Higher admission standards won’t kill diversity on campus
UH announced plans to raise admission standards last Wednesday. The move was a next-day response to the voter’s voice concerning Proposition 4.
Proposition 4 was written to strengthen Texas universities through an individual research university fund. The fund’s purpose by design is to assist in propelling a university to flagship status and making it a prominent, nationally competitive higher learning institution.
With the good news of Proposition 4 passing comes bad news in the form of fear and doubts. Many are debating whether more stringent admission standards will reduce diversity. Provost John Antel dismissed this concern of higher standards diminishing diversity.
‘Higher standards will attract better students, increase graduation rates and improve the University’s reputation,’ Antel said in an article by Jeannie Kever published in the Houston Chronicle.
Raising the bar does not mean that an institution will lose diversity. Simply saying that race has a direct correlation to mental capacity is something we should strive to refute.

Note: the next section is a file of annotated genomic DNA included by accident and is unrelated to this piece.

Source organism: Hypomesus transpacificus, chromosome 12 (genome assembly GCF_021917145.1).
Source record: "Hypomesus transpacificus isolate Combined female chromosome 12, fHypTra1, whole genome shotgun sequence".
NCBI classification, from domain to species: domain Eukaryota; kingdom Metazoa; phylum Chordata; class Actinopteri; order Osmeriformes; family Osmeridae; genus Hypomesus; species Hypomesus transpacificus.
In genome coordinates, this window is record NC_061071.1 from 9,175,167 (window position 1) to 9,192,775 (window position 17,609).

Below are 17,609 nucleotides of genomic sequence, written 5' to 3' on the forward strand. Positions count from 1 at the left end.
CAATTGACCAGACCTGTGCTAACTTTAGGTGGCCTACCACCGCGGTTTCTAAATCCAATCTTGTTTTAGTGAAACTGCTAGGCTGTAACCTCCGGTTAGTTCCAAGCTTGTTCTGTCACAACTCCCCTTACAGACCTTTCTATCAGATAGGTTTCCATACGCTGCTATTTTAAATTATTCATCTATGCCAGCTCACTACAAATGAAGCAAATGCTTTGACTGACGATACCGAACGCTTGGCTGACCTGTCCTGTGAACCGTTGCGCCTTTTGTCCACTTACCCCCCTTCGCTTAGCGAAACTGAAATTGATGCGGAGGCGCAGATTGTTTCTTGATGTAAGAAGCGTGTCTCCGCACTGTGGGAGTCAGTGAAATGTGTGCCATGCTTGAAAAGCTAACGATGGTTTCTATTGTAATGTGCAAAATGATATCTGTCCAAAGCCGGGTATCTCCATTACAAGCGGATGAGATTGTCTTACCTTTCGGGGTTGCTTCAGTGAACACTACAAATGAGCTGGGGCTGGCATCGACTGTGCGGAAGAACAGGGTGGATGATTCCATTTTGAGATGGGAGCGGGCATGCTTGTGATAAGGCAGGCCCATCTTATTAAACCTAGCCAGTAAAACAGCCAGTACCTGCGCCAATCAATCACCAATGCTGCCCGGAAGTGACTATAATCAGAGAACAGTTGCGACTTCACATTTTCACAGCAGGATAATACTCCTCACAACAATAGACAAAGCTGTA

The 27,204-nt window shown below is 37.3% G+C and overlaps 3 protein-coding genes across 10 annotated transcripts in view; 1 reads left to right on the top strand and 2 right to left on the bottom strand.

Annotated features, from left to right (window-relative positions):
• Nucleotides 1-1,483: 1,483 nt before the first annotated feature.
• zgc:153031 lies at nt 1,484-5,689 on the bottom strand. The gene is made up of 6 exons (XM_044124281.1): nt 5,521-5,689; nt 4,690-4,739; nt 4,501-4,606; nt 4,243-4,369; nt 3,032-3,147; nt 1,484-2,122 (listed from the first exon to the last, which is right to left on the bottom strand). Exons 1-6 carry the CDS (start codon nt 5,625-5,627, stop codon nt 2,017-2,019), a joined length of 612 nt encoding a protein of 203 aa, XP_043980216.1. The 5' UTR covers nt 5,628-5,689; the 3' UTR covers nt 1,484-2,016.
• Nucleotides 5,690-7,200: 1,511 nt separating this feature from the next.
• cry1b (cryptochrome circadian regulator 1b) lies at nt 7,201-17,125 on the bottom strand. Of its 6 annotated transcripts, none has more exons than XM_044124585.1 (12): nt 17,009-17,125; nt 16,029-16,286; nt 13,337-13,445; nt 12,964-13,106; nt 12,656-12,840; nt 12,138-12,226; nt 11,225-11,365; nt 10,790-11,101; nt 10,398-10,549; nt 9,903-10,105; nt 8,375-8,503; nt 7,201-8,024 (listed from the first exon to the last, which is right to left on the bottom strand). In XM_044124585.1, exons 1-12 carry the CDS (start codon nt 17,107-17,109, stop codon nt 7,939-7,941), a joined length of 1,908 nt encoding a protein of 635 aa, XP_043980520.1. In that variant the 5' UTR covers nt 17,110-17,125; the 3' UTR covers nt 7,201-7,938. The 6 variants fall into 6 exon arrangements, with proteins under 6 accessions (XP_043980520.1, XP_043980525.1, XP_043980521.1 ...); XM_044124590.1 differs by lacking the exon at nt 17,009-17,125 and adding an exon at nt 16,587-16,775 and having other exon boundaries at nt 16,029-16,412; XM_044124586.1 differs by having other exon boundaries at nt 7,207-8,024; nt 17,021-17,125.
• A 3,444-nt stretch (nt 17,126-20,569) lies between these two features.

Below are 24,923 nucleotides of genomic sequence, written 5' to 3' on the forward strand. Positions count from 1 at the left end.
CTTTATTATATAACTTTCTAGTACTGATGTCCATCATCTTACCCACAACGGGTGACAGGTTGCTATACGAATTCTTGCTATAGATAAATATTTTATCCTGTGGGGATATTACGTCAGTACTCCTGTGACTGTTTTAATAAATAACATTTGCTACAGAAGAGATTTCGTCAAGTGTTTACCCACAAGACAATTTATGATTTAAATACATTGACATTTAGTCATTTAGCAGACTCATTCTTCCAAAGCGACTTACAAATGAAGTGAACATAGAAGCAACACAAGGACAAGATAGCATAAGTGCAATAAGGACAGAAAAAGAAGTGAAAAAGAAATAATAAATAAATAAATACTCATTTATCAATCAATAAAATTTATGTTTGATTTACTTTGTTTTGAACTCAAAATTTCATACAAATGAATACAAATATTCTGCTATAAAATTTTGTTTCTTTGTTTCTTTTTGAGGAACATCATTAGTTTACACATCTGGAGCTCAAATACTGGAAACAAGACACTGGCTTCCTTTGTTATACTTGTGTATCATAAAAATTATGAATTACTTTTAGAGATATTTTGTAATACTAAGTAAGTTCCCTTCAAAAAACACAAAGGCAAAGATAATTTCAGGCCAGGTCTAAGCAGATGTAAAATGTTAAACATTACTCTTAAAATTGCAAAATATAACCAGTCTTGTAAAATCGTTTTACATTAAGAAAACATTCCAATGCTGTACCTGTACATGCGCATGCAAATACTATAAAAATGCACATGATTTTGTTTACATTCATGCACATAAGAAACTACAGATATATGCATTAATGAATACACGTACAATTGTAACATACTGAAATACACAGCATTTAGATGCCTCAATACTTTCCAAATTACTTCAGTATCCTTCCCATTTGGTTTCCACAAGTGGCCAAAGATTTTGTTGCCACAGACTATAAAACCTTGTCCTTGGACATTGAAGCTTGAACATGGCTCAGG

SGA President Kenneth Fomunung voiced concerns that more rigorous standards could present an unfair challenge and hurt UH’s diversity. The idea that higher standards eliminate an ethnically diverse student body seems to be a direct assault on certain races.
In response to Fomunung’s concerns, which are shared by many students, Antel assured the SGA president that diversity would continue to be focused on.
‘Ethnicity and race will be considered during individual admission reviews of students who don’t otherwise qualify,’ Antel said.
For UH to achieve flagship status, it’ has to raise acceptance standards. Attributing race to learning difficulties or lower intelligence is not an excuse. The University has an obligation to make sure everyone has a right to education, but not an obligation to make everyone the same offer.
Jackie Robinson, the first black player in Major League Baseball, once said the playing field needed leveling. From there, people rise or fall on their own merits. From there, it has nothing to do with a person’s skin color.
Community colleges and UH-Downtown are great places to start if you need more time and help. Both have lower acceptance qualifications and serve as great starting points for a higher education.
The idea that one race is superior to others in terms of mental capacity shortchanges those other races and nationalities. The color of a person’s skin is not an indicator of more or less intelligence, nor does it matter from where your family tree originates.
These new standards, which will continue to adjust to population growth, will make our University and degrees more prestigious and valuable.’ Meanwhile, our school will stay diverse. Just watch.
Andrew Taylor is an economics junior and may be reached at [email protected]